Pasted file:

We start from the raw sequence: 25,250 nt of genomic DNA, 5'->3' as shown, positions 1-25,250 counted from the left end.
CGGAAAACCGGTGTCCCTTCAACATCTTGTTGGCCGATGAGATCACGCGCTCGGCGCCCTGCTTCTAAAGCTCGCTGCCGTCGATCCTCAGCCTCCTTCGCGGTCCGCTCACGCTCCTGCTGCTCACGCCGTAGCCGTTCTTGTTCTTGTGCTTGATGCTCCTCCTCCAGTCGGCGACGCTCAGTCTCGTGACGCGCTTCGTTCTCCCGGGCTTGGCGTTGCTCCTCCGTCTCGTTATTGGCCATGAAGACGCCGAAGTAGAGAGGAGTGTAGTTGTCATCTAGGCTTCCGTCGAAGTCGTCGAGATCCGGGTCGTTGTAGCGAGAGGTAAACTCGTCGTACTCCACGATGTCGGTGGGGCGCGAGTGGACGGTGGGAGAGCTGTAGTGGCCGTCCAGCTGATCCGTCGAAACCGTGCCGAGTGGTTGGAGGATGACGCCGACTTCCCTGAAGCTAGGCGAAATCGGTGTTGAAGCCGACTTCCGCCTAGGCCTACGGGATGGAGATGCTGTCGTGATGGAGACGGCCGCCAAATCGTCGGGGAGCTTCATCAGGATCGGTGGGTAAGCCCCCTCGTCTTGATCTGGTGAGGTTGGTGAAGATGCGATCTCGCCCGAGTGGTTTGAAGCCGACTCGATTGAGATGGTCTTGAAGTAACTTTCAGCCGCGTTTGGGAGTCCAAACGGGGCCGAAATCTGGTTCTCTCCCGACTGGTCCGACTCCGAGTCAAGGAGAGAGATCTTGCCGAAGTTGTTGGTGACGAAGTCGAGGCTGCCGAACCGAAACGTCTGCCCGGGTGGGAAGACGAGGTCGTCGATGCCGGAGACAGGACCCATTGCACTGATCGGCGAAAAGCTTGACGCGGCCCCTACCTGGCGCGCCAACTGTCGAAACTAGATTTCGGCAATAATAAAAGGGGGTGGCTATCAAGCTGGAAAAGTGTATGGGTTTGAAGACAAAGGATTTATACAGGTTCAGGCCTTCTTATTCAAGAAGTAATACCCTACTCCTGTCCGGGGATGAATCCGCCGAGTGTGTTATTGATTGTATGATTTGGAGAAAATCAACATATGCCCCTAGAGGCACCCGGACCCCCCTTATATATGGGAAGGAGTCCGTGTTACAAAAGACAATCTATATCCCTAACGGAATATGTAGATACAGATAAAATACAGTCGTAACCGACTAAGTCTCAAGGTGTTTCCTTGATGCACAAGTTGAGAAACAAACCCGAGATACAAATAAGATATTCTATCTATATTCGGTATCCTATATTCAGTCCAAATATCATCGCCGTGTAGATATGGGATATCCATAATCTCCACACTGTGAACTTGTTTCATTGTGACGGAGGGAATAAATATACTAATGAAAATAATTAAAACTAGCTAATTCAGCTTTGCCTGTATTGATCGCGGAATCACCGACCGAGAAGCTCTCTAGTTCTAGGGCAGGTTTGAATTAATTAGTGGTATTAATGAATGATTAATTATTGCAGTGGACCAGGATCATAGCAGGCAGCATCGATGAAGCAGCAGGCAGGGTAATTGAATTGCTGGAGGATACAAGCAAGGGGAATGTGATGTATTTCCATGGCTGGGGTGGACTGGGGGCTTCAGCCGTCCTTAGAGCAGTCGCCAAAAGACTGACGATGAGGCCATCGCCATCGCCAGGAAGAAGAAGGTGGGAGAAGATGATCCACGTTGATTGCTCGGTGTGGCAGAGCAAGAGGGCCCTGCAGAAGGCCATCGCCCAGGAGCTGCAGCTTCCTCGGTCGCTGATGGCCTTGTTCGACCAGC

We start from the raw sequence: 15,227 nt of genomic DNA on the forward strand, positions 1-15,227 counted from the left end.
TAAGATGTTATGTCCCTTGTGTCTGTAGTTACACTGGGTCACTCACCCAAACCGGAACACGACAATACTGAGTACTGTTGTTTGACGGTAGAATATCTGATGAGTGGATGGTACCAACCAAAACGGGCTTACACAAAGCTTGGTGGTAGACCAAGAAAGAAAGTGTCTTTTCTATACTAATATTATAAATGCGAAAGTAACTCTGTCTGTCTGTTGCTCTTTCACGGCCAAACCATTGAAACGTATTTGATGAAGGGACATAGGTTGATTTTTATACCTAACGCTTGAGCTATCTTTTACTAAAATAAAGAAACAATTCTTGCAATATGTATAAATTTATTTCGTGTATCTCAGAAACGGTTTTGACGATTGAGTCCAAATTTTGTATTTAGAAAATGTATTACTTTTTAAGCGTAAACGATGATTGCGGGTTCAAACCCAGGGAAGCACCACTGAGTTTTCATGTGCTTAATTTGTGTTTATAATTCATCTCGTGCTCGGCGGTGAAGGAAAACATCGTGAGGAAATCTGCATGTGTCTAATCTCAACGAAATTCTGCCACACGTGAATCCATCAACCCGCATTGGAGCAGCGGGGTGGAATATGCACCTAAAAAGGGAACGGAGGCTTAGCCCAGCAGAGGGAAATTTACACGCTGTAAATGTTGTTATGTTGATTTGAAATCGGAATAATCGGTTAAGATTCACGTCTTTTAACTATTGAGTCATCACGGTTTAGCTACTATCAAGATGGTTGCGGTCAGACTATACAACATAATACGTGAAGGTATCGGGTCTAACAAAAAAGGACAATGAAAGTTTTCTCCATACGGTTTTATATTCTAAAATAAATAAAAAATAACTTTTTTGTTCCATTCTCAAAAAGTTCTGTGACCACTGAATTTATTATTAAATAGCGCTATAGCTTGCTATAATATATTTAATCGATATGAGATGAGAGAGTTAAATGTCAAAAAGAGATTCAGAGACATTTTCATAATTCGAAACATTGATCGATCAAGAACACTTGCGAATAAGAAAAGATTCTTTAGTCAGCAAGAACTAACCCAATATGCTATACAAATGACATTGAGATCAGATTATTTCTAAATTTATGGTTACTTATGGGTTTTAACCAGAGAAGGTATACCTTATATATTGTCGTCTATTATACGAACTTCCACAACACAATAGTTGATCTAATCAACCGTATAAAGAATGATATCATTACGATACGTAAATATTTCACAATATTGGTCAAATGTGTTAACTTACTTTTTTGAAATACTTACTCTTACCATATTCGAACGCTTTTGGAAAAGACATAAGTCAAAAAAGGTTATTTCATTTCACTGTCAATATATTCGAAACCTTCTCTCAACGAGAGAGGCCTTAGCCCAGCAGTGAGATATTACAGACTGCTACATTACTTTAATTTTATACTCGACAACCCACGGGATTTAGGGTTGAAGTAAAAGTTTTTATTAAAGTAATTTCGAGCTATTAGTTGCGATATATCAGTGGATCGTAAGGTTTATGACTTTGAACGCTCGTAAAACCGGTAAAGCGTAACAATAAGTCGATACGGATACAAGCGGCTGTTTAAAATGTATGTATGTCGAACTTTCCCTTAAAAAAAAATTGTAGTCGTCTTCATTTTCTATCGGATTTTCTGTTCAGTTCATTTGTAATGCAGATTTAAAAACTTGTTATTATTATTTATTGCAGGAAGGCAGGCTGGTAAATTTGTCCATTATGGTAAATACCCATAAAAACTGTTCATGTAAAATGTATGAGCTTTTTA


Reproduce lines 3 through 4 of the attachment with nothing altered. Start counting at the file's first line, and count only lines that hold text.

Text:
We start from the raw sequence: 15,227 nt of genomic DNA on the forward strand, positions 1-15,227 counted from the left end.
TAAGATGTTATGTCCCTTGTGTCTGTAGTTACACTGGGTCACTCACCCAAACCGGAACACGACAATACTGAGTACTGTTGTTTGACGGTAGAATATCTGATGAGTGGATGGTACCAACCAAAACGGGCTTACACAAAGCTTGGTGGTAGACCAAGAAAGAAAGTGTCTTTTCTATACTAATATTATAAATGCGAAAGTAACTCTGTCTGTCTGTTGCTCTTTCACGGCCAAACCATTGAAACGTATTTGATGAAGGGACATAGGTTGATTTTTATACCTAACGCTTGAGCTATCTTTTACTAAAATAAAGAAACAATTCTTGCAATATGTATAAATTTATTTCGTGTATCTCAGAAACGGTTTTGACGATTGAGTCCAAATTTTGTATTTAGAAAATGTATTACTTTTTAAGCGTAAACGATGATTGCGGGTTCAAACCCAGGGAAGCACCACTGAGTTTTCATGTGCTTAATTTGTGTTTATAATTCATCTCGTGCTCGGCGGTGAAGGAAAACATCGTGAGGAAATCTGCATGTGTCTAATCTCAACGAAATTCTGCCACACGTGAATCCATCAACCCGCATTGGAGCAGCGGGGTGGAATATGCACCTAAAAAGGGAACGGAGGCTTAGCCCAGCAGAGGGAAATTTACACGCTGTAAATGTTGTTATGTTGATTTGAAATCGGAATAATCGGTTAAGATTCACGTCTTTTAACTATTGAGTCATCACGGTTTAGCTACTATCAAGATGGTTGCGGTCAGACTATACAACATAATACGTGAAGGTATCGGGTCTAACAAAAAAGGACAATGAAAGTTTTCTCCATACGGTTTTATATTCTAAAATAAATAAAAAATAACTTTTTTGTTCCATTCTCAAAAAGTTCTGTGACCACTGAATTTATTATTAAATAGCGCTATAGCTTGCTATAATATATTTAATCGATATGAGATGAGAGAGTTAAATGTCAAAAAGAGATTCAGAGACATTTTCATAATTCGAAACATTGATCGATCAAGAACACTTGCGAATAAGAAAAGATTCTTTAGTCAGCAAGAACTAACCCAATATGCTATACAAATGACATTGAGATCAGATTATTTCTAAATTTATGGTTACTTATGGGTTTTAACCAGAGAAGGTATACCTTATATATTGTCGTCTATTATACGAACTTCCACAACACAATAGTTGATCTAATCAACCGTATAAAGAATGATATCATTACGATACGTAAATATTTCACAATATTGGTCAAATGTGTTAACTTACTTTTTTGAAATACTTACTCTTACCATATTCGAACGCTTTTGGAAAAGACATAAGTCAAAAAAGGTTATTTCATTTCACTGTCAATATATTCGAAACCTTCTCTCAACGAGAGAGGCCTTAGCCCAGCAGTGAGATATTACAGACTGCTACATTACTTTAATTTTATACTCGACAACCCACGGGATTTAGGGTTGAAGTAAAAGTTTTTATTAAAGTAATTTCGAGCTATTAGTTGCGATATATCAGTGGATCGTAAGGTTTATGACTTTGAACGCTCGTAAAACCGGTAAAGCGTAACAATAAGTCGATACGGATACAAGCGGCTGTTTAAAATGTATGTATGTCGAACTTTCCCTTAAAAAAAAATTGTAGTCGTCTTCATTTTCTATCGGATTTTCTGTTCAGTTCATTTGTAATGCAGATTTAAAAACTTGTTATTATTATTTATTGCAGGAAGGCAGGCTGGTAAATTTGTCCATTATGGTAAATACCCATAAAAACTGTTCATGTAAAATGTATGAGCTTTTTA